Sep 15, 2006

AJAX - Getting to know the competition.

The buzz around AJAX is growing and if you haven't been asked about it by a client, you soon will. What is it and how AJAX affects the Flash community is a question that you need to ponder. As with anything knowledge is power, so let's take a look at AJAX and how one goes about utilizing it in a web application. AJAX is defined by Wikipedia as :
A Web development technique for creating interactive web applications. The intent is to make web pages feel more responsive by exchanging small amounts of data with the server behind the scenes, so that the entire Web page does not have to be reloaded each time the user makes a change.
AJAX utilizes the client Document Object model to fire events. These events call functions that interact with remote data and return that data to the browser. The client-side script handles the results from these functions and displays them on a web page. This is all accomplished without the need of a page refresh.

AJAX Pros
a. Create more seamless and interactive user experience
b. Utilizes common scripting languages like Javascript
c. No plug-in required
d. Works on most browsers (see table)

Browsers that support Ajax

(Note that this is a general list, and support of Ajax applications will depend on the features the browser supports.)

* Microsoft Internet Explorer version 5.0 and above, and browsers based on it (Mac OS versions not supported)
* Gecko-based browsers like Mozilla, Mozilla Firefox, SeaMonkey, Epiphany (web browser), Galeon and Netscape version 7.1 and above
* Browsers implementing the KHTML API version 3.2 and above, including Konqueror version 3.2 and above, and Apple Safari version 1.2 and above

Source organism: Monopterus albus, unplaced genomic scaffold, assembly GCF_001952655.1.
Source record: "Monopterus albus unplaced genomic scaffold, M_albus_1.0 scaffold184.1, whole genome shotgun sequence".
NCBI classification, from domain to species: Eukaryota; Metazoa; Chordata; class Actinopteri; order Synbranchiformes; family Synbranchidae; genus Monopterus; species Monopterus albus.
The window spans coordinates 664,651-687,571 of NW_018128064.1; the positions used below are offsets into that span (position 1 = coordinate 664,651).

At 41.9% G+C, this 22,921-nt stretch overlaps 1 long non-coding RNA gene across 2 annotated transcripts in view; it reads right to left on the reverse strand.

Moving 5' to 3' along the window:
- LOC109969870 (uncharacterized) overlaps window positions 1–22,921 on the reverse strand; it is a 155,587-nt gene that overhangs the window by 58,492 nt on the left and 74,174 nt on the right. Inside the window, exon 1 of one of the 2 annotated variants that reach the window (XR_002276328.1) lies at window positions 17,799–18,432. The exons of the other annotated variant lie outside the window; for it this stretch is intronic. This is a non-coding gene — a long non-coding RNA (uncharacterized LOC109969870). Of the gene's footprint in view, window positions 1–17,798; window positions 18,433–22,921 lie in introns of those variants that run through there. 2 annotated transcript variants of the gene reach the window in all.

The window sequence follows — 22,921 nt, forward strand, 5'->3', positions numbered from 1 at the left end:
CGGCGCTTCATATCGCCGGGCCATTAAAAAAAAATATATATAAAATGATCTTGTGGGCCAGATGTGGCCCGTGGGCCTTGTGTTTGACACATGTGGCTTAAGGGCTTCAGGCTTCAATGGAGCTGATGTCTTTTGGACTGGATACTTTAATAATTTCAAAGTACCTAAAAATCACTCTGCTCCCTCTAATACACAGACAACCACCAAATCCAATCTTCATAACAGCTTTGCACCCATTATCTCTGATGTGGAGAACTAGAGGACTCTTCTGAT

* Opera browsers version 8.0 and above, including Opera Mobile Browser version 8.0 and above
* iCab version 3.0b352 and above




Browsers that do not support Ajax

This is a list of browsers that definitely do not support Ajax

* Opera 7 and below
* Microsoft Internet Explorer 4.0 and below
* Text-based browsers like Lynx and Links
* Browsers for the visually impaired (speech-synthesising, braille)
* Browsers made before 1997






AJAX Cons
a. Can break back button
b. Users need current browsers and Internet Explorer 6 can be a problem if users disable Javascript or Active X
c. Can adversely affect Accessibility
d. Javascript functions can become harder to maintain as pages become complex

For this article, I have chosen a ColdFusion AJAX implementation named AJAXCFC developed by Rob Gonda. AJAXCFC is an incredibly easy to use framework that handles all of the passing of data and method calls to and from ColdFusion and your web page. Download AJAXCFC here.

Let's learn as we code by building a simple page that displays weather data returned from Weather.com.

Open your HTML editor and create a new page. Into the head of the document, paste the following two lines of code:

These two lines of javascript are all that required to interact with AJAXCFC. The first line calls the _ajaxConfigfunction and passes several arguments relating to the location of your CFC file that you use to interact with the remote data. If you are familiar with Flash Remoting you will notice the similarity here with AJAX. In this example, we are calling a CFC named myWeather.cfc. This CFC will interact with the remote Weather.com XML document. The second line points to the another AJAXCFC file that is needed for the framework to be utilized on your page.

Now paste another Javascript function that will be fired when the user submits that form we will build shortly:

This function is broken down into two parts the first, doQuery, uses the DWREngine._execute() - part of AJAXCFC - to call the doWeather function that is part of our myWeather.CFC.